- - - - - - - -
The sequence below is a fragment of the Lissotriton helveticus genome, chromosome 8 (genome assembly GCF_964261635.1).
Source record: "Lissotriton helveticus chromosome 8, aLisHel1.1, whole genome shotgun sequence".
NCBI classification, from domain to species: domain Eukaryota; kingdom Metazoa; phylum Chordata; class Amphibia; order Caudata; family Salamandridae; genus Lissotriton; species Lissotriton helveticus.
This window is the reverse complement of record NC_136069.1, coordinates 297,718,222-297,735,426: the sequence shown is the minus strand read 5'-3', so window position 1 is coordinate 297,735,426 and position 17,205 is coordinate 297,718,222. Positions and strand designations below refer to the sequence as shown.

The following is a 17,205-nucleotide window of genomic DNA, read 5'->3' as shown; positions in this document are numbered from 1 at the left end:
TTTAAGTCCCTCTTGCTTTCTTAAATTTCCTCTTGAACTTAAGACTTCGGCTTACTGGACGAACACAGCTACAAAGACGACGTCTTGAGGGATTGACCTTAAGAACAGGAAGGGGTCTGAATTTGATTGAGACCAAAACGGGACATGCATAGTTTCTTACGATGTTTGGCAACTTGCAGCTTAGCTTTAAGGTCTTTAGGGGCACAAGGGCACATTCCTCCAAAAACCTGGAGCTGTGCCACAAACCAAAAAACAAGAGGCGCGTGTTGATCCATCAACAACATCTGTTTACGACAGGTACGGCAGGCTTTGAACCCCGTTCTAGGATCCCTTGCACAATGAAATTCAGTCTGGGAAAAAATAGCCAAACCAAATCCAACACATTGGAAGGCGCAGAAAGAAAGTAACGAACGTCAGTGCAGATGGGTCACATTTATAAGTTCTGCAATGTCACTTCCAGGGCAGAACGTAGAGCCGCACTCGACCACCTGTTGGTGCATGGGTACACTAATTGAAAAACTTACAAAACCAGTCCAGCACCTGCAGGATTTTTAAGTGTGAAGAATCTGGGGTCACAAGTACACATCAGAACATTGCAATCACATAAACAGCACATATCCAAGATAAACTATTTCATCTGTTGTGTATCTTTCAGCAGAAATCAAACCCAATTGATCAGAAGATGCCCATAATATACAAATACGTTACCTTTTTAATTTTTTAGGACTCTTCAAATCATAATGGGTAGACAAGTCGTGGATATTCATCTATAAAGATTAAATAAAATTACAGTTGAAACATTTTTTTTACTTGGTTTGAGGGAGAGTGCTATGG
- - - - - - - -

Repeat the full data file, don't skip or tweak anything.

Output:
The sequence below is a fragment of the Lissotriton helveticus genome, chromosome 8 (genome assembly GCF_964261635.1).
Source record: "Lissotriton helveticus chromosome 8, aLisHel1.1, whole genome shotgun sequence".
NCBI classification, from domain to species: domain Eukaryota; kingdom Metazoa; phylum Chordata; class Amphibia; order Caudata; family Salamandridae; genus Lissotriton; species Lissotriton helveticus.
This window is the reverse complement of record NC_136069.1, coordinates 297,718,222-297,735,426: the sequence shown is the minus strand read 5'-3', so window position 1 is coordinate 297,735,426 and position 17,205 is coordinate 297,718,222. Positions and strand designations below refer to the sequence as shown.

The following is a 17,205-nucleotide window of genomic DNA, read 5'->3' as shown; positions in this document are numbered from 1 at the left end:
TTTAAGTCCCTCTTGCTTTCTTAAATTTCCTCTTGAACTTAAGACTTCGGCTTACTGGACGAACACAGCTACAAAGACGACGTCTTGAGGGATTGACCTTAAGAACAGGAAGGGGTCTGAATTTGATTGAGACCAAAACGGGACATGCATAGTTTCTTACGATGTTTGGCAACTTGCAGCTTAGCTTTAAGGTCTTTAGGGGCACAAGGGCACATTCCTCCAAAAACCTGGAGCTGTGCCACAAACCAAAAAACAAGAGGCGCGTGTTGATCCATCAACAACATCTGTTTACGACAGGTACGGCAGGCTTTGAACCCCGTTCTAGGATCCCTTGCACAATGAAATTCAGTCTGGGAAAAAATAGCCAAACCAAATCCAACACATTGGAAGGCGCAGAAAGAAAGTAACGAACGTCAGTGCAGATGGGTCACATTTATAAGTTCTGCAATGTCACTTCCAGGGCAGAACGTAGAGCCGCACTCGACCACCTGTTGGTGCATGGGTACACTAATTGAAAAACTTACAAAACCAGTCCAGCACCTGCAGGATTTTTAAGTGTGAAGAATCTGGGGTCACAAGTACACATCAGAACATTGCAATCACATAAACAGCACATATCCAAGATAAACTATTTCATCTGTTGTGTATCTTTCAGCAGAAATCAAACCCAATTGATCAGAAGATGCCCATAATATACAAATACGTTACCTTTTTAATTTTTTAGGACTCTTCAAATCATAATGGGTAGACAAGTCGTGGATATTCATCTATAAAGATTAAATAAAATTACAGTTGAAACATTTTTTTTACTTGGTTTGAGGGAGAGTGCTATGG